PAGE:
There is a large body of research on the topic of school to work transitions, given its importance as a developmental phenomenon for individuals, as well as being a broader societal concern with economic (human capital) implications. The transition from school to work is a pivotal point in many students' lives, since it is related to their economic and psychosocial well-being (Gillies & Pedlar, 2003; Heckhausen, 2002), and it often determines their future (Bynner & Parsons, 2002). In this regard, the transition from school to work can very often be thought of as a right of passage to adulthood (Heckhausen, 2002). While this period of transition can present opportunities for growth and increased social mobility for some, it can also be a time for decline and downward mobility for others (Heckhausen, 2002). Those who are marginalized, and do not possess characteristics deemed necessary by employers, "face difficulties not only in entering employment but in sustaining any kind of fulfilling career" which can have far reaching implications on their lives and futures (Bynner & Parsons, 2002, p. 2).

It appears that students who do not receive the proper guidance and support during the transitional periods of their lives may become stuck inside a transition (Heckhausen, 2002). It has been recognized that support services within a university environment can better prepare students with a disability for the transition from school to work and for a new life within their community (National Educational Association of Disabled Students, 2012). Although the transitional experience of youth with disabilities is well documented (Davies & Beamish, 2009; Estrada-Hernandez, Wadsworth, Nietupski, Warth & Winslow, 2008; Phelps & Hanley-Maxwell, 1997; Test, et al., 2009; Wagner & Blackorby, 1996; Winn & Hay, 2009), very little is known about the experiences of postsecondary graduates with disabilities and how students' lives evolve once they leave the university community in pursuit of meaningful employment (Fichten et al., 2012).


In order to address this gap, this qualitative study was undertaken in order to contribute to an understanding of the lives of university graduates with disabilities as they move through the transitional stage from post-secondary education to the workforce. The primary research questions were: (a) What is the current employment status of these recent university graduates?, (b) What helped or hindered the transitional process?, and (c) What role did formal and information supports play throughout this transition?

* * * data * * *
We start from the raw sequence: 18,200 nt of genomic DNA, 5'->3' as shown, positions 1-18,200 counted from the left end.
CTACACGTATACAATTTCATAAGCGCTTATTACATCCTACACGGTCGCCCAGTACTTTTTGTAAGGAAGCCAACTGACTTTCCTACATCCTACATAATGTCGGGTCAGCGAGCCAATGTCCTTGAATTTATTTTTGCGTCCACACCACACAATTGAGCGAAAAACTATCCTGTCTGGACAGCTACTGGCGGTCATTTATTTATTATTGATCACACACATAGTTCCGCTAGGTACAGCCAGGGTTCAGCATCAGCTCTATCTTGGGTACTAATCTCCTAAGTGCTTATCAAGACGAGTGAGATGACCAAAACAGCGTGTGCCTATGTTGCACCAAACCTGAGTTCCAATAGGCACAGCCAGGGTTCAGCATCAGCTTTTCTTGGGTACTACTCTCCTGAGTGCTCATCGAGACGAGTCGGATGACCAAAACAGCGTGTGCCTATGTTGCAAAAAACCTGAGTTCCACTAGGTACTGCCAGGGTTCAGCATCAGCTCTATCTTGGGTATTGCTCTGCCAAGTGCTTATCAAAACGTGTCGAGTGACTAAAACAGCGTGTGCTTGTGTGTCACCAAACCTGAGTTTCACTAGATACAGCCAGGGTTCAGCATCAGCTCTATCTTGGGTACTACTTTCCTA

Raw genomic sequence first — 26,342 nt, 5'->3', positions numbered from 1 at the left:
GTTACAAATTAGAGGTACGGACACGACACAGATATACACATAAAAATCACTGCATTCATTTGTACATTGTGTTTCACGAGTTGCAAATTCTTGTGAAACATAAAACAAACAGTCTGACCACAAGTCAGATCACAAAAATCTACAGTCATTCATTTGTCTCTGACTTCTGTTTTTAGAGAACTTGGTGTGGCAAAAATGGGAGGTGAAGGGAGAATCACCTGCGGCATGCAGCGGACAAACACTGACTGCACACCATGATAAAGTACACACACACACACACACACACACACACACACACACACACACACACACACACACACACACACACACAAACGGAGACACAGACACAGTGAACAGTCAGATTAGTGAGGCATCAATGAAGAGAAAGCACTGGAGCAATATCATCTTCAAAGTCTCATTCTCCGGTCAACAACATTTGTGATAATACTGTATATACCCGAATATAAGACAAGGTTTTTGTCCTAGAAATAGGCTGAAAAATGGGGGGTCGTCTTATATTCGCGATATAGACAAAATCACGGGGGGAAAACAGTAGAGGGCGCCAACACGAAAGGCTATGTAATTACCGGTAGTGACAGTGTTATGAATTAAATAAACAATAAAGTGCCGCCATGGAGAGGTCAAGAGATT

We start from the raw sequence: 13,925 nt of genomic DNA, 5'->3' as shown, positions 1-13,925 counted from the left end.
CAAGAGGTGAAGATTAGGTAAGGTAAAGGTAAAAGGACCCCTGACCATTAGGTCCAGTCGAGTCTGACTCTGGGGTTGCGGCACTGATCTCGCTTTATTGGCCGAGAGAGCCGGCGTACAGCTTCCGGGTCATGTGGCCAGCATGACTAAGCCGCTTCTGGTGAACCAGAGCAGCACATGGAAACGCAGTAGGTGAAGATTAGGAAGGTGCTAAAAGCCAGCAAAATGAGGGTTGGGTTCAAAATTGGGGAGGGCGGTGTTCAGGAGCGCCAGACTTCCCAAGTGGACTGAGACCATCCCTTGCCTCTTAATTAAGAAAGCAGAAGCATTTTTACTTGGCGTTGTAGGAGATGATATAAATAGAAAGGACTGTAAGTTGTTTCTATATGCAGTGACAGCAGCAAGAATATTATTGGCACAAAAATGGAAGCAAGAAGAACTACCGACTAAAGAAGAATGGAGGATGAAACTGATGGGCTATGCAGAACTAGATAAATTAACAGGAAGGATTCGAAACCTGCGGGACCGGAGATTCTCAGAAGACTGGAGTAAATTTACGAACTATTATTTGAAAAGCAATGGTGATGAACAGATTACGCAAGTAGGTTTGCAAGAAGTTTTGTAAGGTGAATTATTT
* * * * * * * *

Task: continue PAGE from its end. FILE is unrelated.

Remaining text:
In order to protect the confidentiality of students, representatives from the Office for Persons with Disabilities and the Alumni Office of a south-western Ontario university emailed students and recent graduates the study's recruitment letter using their student email list on the researcher's behalf. Although emails were sent to over 200 students and alumni, only five persons indicated an interested in participating in the study. A key informant, who was acquainted with several graduates with a disability, contacted five other potential participants and provided them with information on the study. Four participants responded directly to the researcher who then scheduled interviews at a place and time convenient for them. The last participant was recruited through snowball sampling.

In 2003, open-ended and active interviews were conducted with 10 participants (three male and seven female) who had varying disabilities. Specifically, participants had sensory disabilities (including hearing and visual impairments), learning disabilities (including ADHD and Nonverbal Learning Disorder), and physical disabilities (including Spinal Muscular Dystrophy, Spinal Cord Injury, Cerebral Palsy, Multiple Sclerosis, and Crohn's Disease). Participants were alumni from three different universities in Southwestern Ontario. The participants lived in cities across Ontario, namely Ottawa, Toronto, Goderich, Waterloo, and Kitchener, and had varied living arrangements, in that some lived alone, with their parents, another roommate, or a fiancé/spouse. All had completed an undergraduate university degree, and most completed post-graduate education, such as teachers college, graduate school or a college diploma. Requirements for participation were that individuals would have graduated from their last degree at least six months prior to the interview, and been living within the community no longer than three years. This length of time was chosen as it allowed sufficient time to experience community life after graduation, yet it was still recent enough for the alumni to vividly remember the transitional experience.